The Rev has gone absolutely off-the-rails-crazy, though, and he and Kyle had a knock-down-drag-out-sine-missione brawl. (In fact, the battle was so physically rough that when Philip Glenister’s The Rev smashed Patrick Fugit’s Kyle and knocked him into the car, Fugit/Kyle hit the car so hard, he dented it.) When Chief Giles (Reg E Cathey, above L) pulled up with Ogden, to rescue Ogden’s wife, he also had to stop the fight between Kyle and The Rev.
Made damn sure that Pilate
Washed his hands and sealed his fate
In a reversal of their roles over the last few weeks, Kyle has become the cautious and pacific one, while The Rev has become the hot-tempered, violent one. Now, instead of trusting The Rev, people like Giles prefer to trust Kyle. Chief Giles was inclined to change his opinion of Kyle and of The Rev before he saw them fighting. On the trip over to Kyle’s home, Ogden (Pete Burris, below) explained that he already knows his wife’s body is inhabited by a demon, that he took her to the camper in the woods because some host-bodies fight harder when they first become possessed and that’s where Ogden kept his wife during those early demon-thrashing times, and that Ogden actually prefers the new demon-wife to his former human-wife.
Unlike Mildred’s daughter, Sophie, who preferred the sweeter pre-possessed version of her mother, some of Rome’s inhabitants like the demons and do not want the demons exorcised.
Talk about turning the Possession trope on its ear! As Kyle, and the viewers, came to realize that Demon-Sidney was vastly preferable to the Pedophile-Rapist-Murderer-Sidney, other characters have revealed their own preferences for the demons.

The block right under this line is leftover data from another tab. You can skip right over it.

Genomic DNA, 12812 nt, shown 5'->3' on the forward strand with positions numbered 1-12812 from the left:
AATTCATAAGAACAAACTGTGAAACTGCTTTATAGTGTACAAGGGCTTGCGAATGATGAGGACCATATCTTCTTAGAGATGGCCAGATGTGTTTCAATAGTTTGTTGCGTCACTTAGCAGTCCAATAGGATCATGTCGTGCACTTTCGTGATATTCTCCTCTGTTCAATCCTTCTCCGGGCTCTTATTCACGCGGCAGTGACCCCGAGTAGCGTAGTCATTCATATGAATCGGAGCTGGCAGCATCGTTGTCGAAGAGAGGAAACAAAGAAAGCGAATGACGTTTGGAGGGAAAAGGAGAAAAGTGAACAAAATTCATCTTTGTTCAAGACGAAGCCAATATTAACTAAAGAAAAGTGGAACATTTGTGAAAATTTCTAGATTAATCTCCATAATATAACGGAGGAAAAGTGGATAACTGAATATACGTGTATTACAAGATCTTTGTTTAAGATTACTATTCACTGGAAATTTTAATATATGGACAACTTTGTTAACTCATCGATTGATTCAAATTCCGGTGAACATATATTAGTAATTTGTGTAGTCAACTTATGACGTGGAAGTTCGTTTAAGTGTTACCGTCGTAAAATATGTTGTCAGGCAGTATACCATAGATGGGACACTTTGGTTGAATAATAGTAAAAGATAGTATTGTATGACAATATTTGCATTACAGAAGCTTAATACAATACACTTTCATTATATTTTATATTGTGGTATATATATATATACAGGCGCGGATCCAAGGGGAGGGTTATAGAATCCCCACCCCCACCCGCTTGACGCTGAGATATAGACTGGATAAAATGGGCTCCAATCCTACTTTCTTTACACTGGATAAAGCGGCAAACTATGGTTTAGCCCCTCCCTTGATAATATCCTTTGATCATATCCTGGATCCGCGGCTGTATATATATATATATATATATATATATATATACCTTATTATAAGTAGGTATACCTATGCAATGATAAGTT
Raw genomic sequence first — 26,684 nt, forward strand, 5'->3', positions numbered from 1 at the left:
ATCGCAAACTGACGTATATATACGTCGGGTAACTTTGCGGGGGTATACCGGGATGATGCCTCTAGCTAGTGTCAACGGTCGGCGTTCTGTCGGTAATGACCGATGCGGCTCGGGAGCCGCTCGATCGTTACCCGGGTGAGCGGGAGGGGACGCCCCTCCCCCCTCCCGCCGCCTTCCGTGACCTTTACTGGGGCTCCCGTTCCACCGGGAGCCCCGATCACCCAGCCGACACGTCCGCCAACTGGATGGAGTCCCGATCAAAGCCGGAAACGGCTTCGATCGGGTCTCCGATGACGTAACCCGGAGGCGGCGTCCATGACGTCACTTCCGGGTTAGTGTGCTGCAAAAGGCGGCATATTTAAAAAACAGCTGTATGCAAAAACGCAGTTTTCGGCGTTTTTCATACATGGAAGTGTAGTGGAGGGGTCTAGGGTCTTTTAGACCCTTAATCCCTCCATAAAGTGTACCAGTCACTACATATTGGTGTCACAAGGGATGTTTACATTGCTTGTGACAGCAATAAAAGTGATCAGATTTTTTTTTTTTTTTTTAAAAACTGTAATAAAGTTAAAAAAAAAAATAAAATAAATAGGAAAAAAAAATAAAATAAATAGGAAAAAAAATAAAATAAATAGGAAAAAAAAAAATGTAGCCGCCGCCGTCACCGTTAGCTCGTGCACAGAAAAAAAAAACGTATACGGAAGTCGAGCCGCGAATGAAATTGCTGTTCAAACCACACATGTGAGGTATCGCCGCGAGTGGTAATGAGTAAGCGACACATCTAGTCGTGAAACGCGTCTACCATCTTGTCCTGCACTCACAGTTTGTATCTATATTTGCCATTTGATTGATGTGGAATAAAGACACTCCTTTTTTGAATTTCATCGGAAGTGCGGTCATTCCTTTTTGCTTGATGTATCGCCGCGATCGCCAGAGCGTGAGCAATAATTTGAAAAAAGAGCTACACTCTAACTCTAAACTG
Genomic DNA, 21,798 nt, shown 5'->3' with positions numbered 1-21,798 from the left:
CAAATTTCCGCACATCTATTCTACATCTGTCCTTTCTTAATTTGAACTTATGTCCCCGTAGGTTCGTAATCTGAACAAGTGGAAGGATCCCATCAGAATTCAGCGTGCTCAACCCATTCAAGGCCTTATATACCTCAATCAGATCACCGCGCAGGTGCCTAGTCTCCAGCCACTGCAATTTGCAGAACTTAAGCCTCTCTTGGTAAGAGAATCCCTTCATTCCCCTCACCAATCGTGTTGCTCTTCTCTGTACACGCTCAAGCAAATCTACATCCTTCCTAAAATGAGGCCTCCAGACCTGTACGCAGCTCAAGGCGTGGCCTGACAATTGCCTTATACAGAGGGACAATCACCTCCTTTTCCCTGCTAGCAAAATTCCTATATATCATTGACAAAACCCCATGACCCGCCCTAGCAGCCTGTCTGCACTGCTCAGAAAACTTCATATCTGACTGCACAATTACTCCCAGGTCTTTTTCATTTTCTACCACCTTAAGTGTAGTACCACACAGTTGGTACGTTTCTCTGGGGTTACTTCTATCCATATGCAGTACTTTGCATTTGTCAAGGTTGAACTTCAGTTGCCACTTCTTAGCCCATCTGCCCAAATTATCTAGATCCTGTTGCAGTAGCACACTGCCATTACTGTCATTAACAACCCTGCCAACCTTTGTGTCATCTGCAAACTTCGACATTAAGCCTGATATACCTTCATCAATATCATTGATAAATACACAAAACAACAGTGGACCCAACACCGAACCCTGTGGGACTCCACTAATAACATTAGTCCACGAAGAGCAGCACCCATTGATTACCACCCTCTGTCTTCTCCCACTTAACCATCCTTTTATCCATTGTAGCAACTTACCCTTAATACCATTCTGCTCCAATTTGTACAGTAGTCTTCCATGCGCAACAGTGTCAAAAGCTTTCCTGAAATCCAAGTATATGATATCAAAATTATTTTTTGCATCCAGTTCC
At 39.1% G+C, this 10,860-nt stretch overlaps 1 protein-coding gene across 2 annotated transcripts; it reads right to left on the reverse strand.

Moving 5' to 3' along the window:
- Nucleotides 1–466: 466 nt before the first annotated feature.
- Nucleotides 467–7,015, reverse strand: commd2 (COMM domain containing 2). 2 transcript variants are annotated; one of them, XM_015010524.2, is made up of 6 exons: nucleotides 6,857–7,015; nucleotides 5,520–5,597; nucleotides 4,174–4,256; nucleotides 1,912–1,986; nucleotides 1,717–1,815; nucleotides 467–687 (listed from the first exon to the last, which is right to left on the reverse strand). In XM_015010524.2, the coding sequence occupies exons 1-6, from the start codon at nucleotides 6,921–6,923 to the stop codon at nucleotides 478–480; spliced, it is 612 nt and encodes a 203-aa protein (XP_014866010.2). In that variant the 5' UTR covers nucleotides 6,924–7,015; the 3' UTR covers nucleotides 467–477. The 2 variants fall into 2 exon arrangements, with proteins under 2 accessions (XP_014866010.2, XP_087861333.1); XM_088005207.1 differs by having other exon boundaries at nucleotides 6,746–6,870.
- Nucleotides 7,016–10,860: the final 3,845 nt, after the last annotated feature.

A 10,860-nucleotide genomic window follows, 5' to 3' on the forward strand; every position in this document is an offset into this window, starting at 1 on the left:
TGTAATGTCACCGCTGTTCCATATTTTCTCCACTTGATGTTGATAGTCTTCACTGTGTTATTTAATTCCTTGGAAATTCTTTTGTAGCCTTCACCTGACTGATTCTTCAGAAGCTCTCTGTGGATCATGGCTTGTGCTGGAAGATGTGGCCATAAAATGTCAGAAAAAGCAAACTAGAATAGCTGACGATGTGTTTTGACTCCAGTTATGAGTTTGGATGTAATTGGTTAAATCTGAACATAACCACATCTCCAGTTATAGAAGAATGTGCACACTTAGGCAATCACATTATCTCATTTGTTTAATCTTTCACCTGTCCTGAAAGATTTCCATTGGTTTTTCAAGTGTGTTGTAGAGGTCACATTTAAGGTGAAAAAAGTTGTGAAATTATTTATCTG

What a shockity-shock, my fellow Outcasts.
The Devil has introduced himself, and he’s more likeable, affectionate, and moral than some of Rome’s original residents.
Even in the human bodies, however, the demons appear to have their own “demons.”
After the red-head son of the red-headed Patricia (who’s dating The Rev) showed up at Demon-Sidney’s home, Sidney cautioned the boy to leave. The boy has already lied to Chief Giles, telling him that he saw The Rev carve the pentagram into his own chest, when viewers know that Demon-Sidney did the flesh-artwork. The boy broke into Demon-Sidney’s home. The Kid appears to suspect, or actually know, that the Devil is in Sidney, and, contrary to expectations, The Kid likes the Devil. The Kid seems to prefer the Devil’s company to that of his mother or The Rev.
Unfortunately, the pedophile is still lurking beneath the surface of Demon-Sidney, and it wants the Redhead-Kid.
The Kid doesn’t want to go home.
He’d rather hang with the Devil.
And hang, he may.
(lyrics, in italics, from “Sympathy for the Devil”
© 1968-69 by Mick Jagger & Keith Richards)